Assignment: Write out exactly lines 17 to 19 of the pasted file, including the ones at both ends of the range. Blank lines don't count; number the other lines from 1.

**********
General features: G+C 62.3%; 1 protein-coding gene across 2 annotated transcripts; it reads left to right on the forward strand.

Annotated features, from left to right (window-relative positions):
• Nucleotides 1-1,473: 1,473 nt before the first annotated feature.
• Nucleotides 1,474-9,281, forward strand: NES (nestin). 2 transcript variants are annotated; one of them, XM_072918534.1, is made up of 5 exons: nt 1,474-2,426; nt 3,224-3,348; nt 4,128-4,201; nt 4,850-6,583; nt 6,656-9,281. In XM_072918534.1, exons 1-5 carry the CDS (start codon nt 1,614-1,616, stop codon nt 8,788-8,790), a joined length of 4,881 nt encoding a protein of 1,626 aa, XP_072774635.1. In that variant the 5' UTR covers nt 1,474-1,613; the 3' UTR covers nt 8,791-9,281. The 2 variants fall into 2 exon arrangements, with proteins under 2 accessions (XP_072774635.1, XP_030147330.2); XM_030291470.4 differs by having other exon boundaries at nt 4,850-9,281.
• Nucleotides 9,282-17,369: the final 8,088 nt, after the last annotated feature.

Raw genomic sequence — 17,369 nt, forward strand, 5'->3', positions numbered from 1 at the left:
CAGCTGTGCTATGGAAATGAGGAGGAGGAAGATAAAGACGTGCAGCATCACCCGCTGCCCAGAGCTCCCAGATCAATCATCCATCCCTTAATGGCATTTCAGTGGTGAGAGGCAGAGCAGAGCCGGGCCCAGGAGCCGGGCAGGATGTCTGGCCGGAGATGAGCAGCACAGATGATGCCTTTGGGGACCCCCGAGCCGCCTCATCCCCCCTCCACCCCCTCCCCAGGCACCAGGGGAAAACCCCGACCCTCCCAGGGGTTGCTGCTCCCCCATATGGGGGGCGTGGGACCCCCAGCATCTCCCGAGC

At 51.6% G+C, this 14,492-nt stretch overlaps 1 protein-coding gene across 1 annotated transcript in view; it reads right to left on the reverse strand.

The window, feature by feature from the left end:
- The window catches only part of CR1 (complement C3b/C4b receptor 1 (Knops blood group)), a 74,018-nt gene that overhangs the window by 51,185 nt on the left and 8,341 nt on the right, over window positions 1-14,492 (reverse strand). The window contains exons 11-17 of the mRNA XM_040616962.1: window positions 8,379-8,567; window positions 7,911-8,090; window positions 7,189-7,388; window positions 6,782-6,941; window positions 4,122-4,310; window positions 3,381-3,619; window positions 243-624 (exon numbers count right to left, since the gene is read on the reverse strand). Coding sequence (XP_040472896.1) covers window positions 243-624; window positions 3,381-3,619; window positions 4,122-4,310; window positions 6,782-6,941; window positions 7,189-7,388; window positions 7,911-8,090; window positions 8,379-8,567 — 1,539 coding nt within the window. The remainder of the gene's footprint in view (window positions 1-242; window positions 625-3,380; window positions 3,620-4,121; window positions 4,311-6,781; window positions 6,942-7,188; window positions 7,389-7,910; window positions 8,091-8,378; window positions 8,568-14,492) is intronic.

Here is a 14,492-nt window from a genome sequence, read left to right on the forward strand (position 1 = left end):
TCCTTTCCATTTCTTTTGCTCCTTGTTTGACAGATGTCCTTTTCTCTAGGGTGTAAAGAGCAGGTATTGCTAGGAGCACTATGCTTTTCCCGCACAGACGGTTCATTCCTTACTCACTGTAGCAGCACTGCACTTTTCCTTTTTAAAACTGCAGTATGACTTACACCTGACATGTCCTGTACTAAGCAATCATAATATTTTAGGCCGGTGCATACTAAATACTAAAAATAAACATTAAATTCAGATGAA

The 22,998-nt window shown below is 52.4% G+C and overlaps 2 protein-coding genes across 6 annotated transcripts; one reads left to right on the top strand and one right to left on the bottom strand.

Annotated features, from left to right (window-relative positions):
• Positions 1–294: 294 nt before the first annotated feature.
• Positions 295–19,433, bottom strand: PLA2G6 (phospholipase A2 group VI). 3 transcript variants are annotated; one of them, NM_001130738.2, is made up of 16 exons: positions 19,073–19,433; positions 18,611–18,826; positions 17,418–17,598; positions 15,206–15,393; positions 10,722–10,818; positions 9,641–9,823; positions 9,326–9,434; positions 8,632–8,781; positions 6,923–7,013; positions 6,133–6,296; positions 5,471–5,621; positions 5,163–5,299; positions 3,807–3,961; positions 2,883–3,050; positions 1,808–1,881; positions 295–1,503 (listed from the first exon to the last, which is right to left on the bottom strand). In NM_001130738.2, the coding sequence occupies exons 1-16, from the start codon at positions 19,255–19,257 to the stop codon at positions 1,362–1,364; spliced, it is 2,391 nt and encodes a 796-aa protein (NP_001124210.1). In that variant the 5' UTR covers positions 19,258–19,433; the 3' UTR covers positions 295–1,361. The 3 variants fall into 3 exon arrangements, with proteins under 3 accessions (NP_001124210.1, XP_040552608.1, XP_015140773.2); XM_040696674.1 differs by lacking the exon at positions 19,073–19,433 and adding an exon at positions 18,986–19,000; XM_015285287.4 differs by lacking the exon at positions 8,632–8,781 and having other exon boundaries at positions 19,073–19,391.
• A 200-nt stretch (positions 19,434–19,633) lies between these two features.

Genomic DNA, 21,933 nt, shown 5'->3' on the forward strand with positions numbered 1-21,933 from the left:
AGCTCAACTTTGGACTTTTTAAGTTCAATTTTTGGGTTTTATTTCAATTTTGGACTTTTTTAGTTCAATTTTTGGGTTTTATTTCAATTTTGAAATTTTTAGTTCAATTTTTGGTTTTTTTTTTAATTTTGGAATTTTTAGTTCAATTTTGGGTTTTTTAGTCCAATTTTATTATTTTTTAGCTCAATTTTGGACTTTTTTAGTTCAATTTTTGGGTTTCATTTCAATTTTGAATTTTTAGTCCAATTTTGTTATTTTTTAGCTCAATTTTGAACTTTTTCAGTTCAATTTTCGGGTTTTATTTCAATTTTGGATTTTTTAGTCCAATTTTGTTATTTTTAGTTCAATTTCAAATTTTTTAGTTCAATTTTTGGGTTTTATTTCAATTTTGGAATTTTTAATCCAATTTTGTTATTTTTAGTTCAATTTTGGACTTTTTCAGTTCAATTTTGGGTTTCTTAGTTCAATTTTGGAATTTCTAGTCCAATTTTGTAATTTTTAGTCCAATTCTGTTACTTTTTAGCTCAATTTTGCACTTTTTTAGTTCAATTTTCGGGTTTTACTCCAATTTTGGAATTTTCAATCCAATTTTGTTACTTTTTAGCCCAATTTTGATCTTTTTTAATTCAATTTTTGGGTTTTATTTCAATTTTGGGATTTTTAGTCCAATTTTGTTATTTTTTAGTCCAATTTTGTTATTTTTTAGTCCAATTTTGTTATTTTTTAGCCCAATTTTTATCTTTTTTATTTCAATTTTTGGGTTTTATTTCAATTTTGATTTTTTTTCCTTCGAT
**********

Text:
• A 200-nt stretch (positions 19,434–19,633) lies between these two features.

Genomic DNA, 21,933 nt, shown 5'->3' on the forward strand with positions numbered 1-21,933 from the left:
AGCTCAACTTTGGACTTTTTAAGTTCAATTTTTGGGTTTTATTTCAATTTTGGACTTTTTTAGTTCAATTTTTGGGTTTTATTTCAATTTTGAAATTTTTAGTTCAATTTTTGGTTTTTTTTTTAATTTTGGAATTTTTAGTTCAATTTTGGGTTTTTTAGTCCAATTTTATTATTTTTTAGCTCAATTTTGGACTTTTTTAGTTCAATTTTTGGGTTTCATTTCAATTTTGAATTTTTAGTCCAATTTTGTTATTTTTTAGCTCAATTTTGAACTTTTTCAGTTCAATTTTCGGGTTTTATTTCAATTTTGGATTTTTTAGTCCAATTTTGTTATTTTTAGTTCAATTTCAAATTTTTTAGTTCAATTTTTGGGTTTTATTTCAATTTTGGAATTTTTAATCCAATTTTGTTATTTTTAGTTCAATTTTGGACTTTTTCAGTTCAATTTTGGGTTTCTTAGTTCAATTTTGGAATTTCTAGTCCAATTTTGTAATTTTTAGTCCAATTCTGTTACTTTTTAGCTCAATTTTGCACTTTTTTAGTTCAATTTTCGGGTTTTACTCCAATTTTGGAATTTTCAATCCAATTTTGTTACTTTTTAGCCCAATTTTGATCTTTTTTAATTCAATTTTTGGGTTTTATTTCAATTTTGGGATTTTTAGTCCAATTTTGTTATTTTTTAGTCCAATTTTGTTATTTTTTAGTCCAATTTTGTTATTTTTTAGCCCAATTTTTATCTTTTTTATTTCAATTTTTGGGTTTTATTTCAATTTTGATTTTTTTTCCTTCGAT